Thought, Law, Rights and Action in the Age of Environmental Crisis

Thought, Law, Rights and Action in the Age of Environmental Crisis

Edited by Anna Grear and Evadne Grant

In the climate-pressed Anthropocene epoch, nothing could be more urgent than fresh engagements with the fractious relationships between ‘humanity’, law and the living order. This collection draws together theoretical reflections, doctrinal analyses and insights drawn from rights-based praxis to offer thoughtful – and at times provocative – engagements with the limitations of law at it faces the complexities of contemporary socio-ecological life-worlds in an age of climate crisis.

Chapter 7: Human rights practice: a means to environmental ends?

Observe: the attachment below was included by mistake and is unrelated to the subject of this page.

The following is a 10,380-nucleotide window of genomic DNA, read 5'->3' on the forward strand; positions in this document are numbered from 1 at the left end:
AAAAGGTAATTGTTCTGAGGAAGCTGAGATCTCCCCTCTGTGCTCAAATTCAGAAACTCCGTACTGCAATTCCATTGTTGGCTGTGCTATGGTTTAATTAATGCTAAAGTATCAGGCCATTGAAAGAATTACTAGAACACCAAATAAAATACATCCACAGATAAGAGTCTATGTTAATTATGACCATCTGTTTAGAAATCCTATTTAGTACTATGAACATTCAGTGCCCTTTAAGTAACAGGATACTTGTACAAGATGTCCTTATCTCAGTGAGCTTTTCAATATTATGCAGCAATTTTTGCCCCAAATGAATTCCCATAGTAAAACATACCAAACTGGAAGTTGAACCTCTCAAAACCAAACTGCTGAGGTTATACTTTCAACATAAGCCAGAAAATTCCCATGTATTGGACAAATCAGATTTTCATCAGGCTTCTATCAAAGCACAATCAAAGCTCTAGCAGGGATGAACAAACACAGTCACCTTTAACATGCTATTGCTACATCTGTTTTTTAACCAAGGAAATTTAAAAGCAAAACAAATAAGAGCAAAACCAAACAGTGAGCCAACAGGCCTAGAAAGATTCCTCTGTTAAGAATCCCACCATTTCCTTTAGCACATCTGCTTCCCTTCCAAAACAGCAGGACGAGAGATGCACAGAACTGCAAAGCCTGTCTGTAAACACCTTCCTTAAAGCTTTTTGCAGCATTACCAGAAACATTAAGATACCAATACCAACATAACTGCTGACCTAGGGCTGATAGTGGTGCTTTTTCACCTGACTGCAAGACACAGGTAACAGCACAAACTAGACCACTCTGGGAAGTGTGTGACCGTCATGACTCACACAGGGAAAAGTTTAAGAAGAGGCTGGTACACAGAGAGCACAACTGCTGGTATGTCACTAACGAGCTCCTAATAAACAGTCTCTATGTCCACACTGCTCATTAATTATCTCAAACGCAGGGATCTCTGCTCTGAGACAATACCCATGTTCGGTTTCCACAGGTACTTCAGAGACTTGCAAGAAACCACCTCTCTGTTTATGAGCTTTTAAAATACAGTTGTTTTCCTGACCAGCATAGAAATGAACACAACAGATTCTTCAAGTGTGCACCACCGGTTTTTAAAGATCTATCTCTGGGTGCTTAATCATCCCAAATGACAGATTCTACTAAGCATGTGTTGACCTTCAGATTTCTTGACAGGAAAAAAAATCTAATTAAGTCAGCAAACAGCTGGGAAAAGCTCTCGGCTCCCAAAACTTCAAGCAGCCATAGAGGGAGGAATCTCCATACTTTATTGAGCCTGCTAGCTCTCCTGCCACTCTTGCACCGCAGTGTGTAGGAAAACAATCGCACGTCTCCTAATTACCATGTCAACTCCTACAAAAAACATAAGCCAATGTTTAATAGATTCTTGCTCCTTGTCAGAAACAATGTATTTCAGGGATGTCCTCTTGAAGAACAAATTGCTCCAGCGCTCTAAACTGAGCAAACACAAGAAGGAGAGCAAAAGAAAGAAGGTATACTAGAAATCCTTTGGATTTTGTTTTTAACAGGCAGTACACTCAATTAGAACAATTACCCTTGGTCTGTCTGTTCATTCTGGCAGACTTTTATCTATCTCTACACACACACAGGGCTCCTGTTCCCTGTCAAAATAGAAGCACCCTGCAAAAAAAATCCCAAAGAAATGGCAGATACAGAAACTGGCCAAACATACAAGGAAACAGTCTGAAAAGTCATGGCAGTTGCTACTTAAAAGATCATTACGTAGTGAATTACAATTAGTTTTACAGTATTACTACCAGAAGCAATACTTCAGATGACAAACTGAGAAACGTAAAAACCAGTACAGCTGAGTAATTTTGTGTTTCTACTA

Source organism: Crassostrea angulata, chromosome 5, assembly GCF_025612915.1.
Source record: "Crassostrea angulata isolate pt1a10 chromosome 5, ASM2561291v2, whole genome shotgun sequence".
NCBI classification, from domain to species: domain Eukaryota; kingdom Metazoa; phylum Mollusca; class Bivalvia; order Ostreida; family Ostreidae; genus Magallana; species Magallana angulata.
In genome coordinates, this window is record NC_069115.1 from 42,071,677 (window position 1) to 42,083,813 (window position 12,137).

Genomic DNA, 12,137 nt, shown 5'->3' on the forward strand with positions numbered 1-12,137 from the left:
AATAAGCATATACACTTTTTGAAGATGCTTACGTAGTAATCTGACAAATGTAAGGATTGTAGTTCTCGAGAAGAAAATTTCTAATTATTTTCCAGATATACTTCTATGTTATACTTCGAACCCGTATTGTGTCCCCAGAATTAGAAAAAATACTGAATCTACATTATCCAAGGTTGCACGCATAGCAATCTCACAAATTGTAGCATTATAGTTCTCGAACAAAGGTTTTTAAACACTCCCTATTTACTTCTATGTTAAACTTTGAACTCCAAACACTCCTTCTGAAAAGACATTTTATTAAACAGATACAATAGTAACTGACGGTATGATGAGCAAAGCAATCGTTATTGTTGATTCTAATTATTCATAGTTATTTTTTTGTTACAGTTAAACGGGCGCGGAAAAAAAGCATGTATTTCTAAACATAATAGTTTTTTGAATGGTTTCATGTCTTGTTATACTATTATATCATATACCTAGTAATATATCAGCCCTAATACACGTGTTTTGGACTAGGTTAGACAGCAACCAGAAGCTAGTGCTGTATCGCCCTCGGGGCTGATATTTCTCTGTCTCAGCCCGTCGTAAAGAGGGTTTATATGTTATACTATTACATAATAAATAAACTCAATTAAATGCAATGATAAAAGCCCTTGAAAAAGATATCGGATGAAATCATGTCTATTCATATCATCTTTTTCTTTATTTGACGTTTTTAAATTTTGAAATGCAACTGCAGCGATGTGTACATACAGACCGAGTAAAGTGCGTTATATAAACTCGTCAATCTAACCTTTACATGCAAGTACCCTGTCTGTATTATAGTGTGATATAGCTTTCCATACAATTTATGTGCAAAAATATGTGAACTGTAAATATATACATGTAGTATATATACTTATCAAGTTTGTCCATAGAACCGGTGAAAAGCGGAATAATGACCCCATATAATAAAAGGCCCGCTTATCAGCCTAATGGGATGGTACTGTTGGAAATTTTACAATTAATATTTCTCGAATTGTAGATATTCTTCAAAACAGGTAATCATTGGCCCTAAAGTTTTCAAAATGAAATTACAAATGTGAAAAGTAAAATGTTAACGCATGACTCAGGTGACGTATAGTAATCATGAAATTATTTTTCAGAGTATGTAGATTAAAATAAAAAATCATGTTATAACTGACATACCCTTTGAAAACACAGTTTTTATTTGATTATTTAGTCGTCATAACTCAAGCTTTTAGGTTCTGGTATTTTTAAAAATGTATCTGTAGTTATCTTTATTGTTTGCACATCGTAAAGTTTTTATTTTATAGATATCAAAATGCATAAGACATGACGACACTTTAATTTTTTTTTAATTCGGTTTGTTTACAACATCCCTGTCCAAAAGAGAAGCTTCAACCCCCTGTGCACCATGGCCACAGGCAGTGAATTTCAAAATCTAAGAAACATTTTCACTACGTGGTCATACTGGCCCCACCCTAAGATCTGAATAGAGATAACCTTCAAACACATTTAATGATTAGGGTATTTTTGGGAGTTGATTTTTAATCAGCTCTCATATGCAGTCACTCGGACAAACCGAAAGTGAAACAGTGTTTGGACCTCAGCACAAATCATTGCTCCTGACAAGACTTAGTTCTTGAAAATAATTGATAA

Kate Donald

Subjects: environment, environmental law, law - academic, environmental law, human rights, politics and public policy, human rights

Abstract

Can human rights practice in its current dominant forms tackle the challenge of climate change and environmental degradation? Although there is now increased recognition of the links between human rights and the environment, and while human rights tools and principles can contribute in some concrete ways to moving forward the environmental agenda, their potential for doing so is largely unrealised. The author analyses three different approaches used by advocates and activists in this field, before discussing potential alternatives and examples of radical or hybrid approaches with a view to articulating a strategy for activism and praxis that can capture the real and lived inter-connectedness of human rights enjoyment and environmental factors more meaningfully. Keywords human rights; environment; praxis; climate change; United Nations; development; activism

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